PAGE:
skip to main content



HU-TAF

HU-TAF comprises six scientific units of the Hungarian Natural History Museum, Budapest. HNHM is the national research institute for natural history and is one of the outstanding institutions of Hungarian cultural and scientific life. It was founded in 1802, as a part of the Hungarian National Museum. As a result of the Millennial Governmental Programme for reconstruction from 1995 onward, the units started to move to a new complex of buildings. This huge investment not only includes the reconstruction of historic buildings but it also means the application of up-to-date technologies for preservation, research and storage of the collections. This is one of the largest investments made recently by the Hungarian Government in the area of culture and science.

HU-TAF research highlights

As of December 2007, 31 peer-reviewed papers have already been published by FPVI funded HU-TAF Users (HU-TAF annex). Selected scientific achievements of Users of HU-TAF:

  • The taxonomic and faunistic treatments of the entire fauna of Hungary and the Carpathian Basin, which started in the early 1950s. To date the project has resulted in 180 volumes of the series Fauna Hungariae (ca. 10,000 pages and illustrations).
  • All taxa inventories of the Hungarian National Parks, which started in 1979. In addition to the entire scientific staff of the HU-TAF, many foreign collaborators have also been involved in this work. The results are summarised in a series of publications, (to date 6,000 pages). As a result the Hungarian National Parks are now among the scientifically best-explored and described areas on Earth and may serve as a model for Europe.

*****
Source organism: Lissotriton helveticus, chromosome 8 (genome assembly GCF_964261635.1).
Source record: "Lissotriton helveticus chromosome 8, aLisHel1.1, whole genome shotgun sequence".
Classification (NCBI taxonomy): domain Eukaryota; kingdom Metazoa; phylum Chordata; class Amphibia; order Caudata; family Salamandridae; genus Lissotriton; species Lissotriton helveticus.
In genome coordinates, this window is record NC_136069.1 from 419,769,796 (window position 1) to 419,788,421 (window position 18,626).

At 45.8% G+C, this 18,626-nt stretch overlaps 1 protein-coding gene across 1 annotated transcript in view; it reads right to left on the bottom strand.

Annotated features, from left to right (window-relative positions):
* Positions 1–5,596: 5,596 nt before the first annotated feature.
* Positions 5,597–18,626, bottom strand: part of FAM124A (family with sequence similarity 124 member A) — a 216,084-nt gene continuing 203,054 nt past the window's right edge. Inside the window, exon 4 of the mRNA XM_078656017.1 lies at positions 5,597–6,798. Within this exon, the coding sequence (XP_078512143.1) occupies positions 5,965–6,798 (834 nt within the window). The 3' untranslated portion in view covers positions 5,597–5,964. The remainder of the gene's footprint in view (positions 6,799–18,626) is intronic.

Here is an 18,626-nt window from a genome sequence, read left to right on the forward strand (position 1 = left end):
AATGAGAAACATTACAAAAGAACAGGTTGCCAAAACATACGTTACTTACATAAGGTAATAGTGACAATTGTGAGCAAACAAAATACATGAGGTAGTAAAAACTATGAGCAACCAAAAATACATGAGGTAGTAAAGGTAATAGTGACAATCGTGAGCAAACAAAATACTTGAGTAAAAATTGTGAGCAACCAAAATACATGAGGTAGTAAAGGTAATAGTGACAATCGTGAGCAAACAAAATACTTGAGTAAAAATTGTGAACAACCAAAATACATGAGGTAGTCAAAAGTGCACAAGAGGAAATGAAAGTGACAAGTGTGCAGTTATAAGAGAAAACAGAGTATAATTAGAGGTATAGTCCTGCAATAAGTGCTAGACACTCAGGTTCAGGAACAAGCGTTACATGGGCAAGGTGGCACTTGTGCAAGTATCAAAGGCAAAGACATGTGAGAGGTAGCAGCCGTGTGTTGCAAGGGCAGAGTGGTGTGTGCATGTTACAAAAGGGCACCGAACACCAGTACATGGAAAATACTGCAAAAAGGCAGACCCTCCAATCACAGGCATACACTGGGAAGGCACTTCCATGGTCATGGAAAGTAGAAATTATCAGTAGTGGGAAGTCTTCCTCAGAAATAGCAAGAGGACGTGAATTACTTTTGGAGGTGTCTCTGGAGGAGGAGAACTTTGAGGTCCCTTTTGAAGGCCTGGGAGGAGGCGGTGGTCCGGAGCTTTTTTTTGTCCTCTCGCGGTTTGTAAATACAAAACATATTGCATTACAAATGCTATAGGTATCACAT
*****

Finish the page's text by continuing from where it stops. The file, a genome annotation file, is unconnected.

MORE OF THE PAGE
• Synchronous, large scale volcanism in the Central Atlantic Magmatic Province has been identified as the trigger for environmental and biotic change.
  • The results of the exploration of the fauna of Taiwan, in which HU-TAF staff is a significant contributor, has resulted in taxonomic and faunistic discoveries and serve as the basis of the reconsideration of the faunagenesis of the SE and E Asian biota. Our new data provide an excellent starting point to test the fundamental biological hypothesis on the evolution of island biotas.
  • Interdisciplinary nanostructure studies of insects cuticle carried out by an international team provide the basic scientific information to develop new applications for industry, e.g. in the field of thermal regulation and visual signalisation.
  • Population genetic studies of highly threatened species supported the decision making process for Pan-European conservation strategies and actions.
  • Population genetic studies of highly threatened species supported the decision making process for Pan-European conservation strategies and actions.
  • Pathological studies on the remains of historic humans revealed how human pathogens evolved in historic time scale, yielding information utilised by the medical industry. These studies will contribute to solutions how various health problems might be overcome nowadays

For full list of SYNTHESYS FPVI outputs click here.